Recently I had a couple of knocks. Unexpected little things which on their own weren’t huge, yet added together felt heavy to bear. Like many of us, as I was in the trenches I didn’t necessarily know what I needed. If someone had asked me how they could help I would have had no response and likely told them I was fine and thanks for asking. I’d be grateful for the show of support and continue with my progress.
This isn’t what happened. The people present when things went awry just jumped in with things they knew they could do. As I moved through my challenges I was reassured and at peace knowing I had the support and things were being taken care of. It was a beautiful feeling I am SO very grateful for. The little things people did weren’t little, they were huge in those moments.
And then I took pause.
Have there been opportunities I could have embraced and acted upon? Have I noticed someone struggling and jumped in with some act of loving service which would make their burdens easier to bear? Or have I been at a loss and offered any support they may need as they come around to knowing?
My cousin and her family are a beautiful example of acting vs asking.
One sister relocated with a medical job at the beginning of this year. She was in a new town and hadn’t really had the opportunity to make friends when covid shut everything down. This meant no way to build a network and as a frontline worker, she was a witness to so much pain and tragedy. One sister decided to make masks and researched how to make them appropriate for the patients in the hospital. This was an effort to keep her sister safer as well as provide a little relief and love. Another sister figured out how to prepare meals and delivered them. This way they knew she was being nourished and would be healthier because of proper nutrition. Other people in the family pooled essentials for living so the Dr. could work and breathe knowing she was loved, provided for, and not alone, in spite of the situation.
They were all such an inspiration. The Dr. didn’t reach out and ask, the family just jumped in. They saw a need and filled it.
Right now there are a lot of people suffering. From COVID and wildfires to hurricanes and floods, there is a great need. There are also people reaching out to help provide a little relief. On the grander, immediate scale, I encourage us all to do what we can. Find a humanitarian drive to contribute to, make hygiene kits, donate old clothing and household goods. Find a place or person working on a relief effort and volunteer.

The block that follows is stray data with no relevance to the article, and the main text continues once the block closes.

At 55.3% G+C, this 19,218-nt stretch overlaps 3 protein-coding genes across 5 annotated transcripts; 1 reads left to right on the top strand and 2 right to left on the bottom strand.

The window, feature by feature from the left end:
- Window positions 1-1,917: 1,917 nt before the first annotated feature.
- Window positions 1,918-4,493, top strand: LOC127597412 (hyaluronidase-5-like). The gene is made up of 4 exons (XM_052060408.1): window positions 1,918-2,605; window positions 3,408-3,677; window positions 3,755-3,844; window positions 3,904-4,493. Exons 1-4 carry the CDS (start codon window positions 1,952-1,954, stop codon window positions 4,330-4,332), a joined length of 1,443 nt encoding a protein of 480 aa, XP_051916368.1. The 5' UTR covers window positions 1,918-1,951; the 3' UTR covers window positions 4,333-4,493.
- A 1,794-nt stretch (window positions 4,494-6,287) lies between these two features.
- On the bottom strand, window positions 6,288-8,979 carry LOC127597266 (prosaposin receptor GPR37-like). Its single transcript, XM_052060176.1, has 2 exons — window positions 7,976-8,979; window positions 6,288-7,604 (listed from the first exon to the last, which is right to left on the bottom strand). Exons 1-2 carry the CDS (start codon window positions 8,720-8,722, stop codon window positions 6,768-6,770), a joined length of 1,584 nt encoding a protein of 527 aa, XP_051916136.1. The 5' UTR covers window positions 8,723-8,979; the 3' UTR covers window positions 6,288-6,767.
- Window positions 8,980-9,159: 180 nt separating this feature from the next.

A friend of mine just started a drive. She is sending letters and emails to family, friends, and businesses asking for donations. Her goal is to fill a semi-truck to send to California for all of the displaced people. She’s looking for a donation location to distribute everything once it arrives which means she’s also raising funds for transport. There is a myriad of ways people can support her initiative.
She’s taking action.
Not only does taking action help the person we are serving, but it also helps the one serving. When we hear of hardship and tragedy it’s common to have a depression in spirit. A weight and feeling of helplessness with the question of “what can I do?”. If you find an answer to that question the weight often lifts as you find hope in the inspiration and motion of doing.
On a lifelong scale, I encourage us all to look and act. Make a meal, take some baked goods, take groceries over, send a card, mow a lawn, pull some weeds, wash some windows, any act of loving service can lighten the load and physically express our love and desire to support. And sometimes, just taking the moment to sit together is what makes the moments bearable. Nothing expected. The simple act of taking pause, leaving the “shoulds” behind, and holding space for peace and healing.
An old story of a death in a family comes to mind. One of the parents had passed which left the other with a few kids and challenging times ahead. The neighbor loved the family and had very little to give yet he very much wanted to support and love. After much thought, he did the one thing he could. He went to the home with his shoe polishing kit and polished all of the kids’ shoes so they could go to the funeral looking their best. And while working, he was able to be an angel of mercy, listening to anyone who needed an ear, being present so no one cried alone.
What is the one thing you can do in a time of need?
What opportunity can you grab, what opening can you fill, what service can you perform? What skill do you have which may be the light in an otherwise dark day?
I am so grateful for the human angels around me. For the many acts of love and service they provide. I strive to be like them. Acting on an impulse to ease another’s suffering is such a gift to have, to share, and to receive.
I pray we all look for the many gifts we receive and are inspired with opportunities to pay it forward.
I pray we can use these moments to spread love and kindness the world over.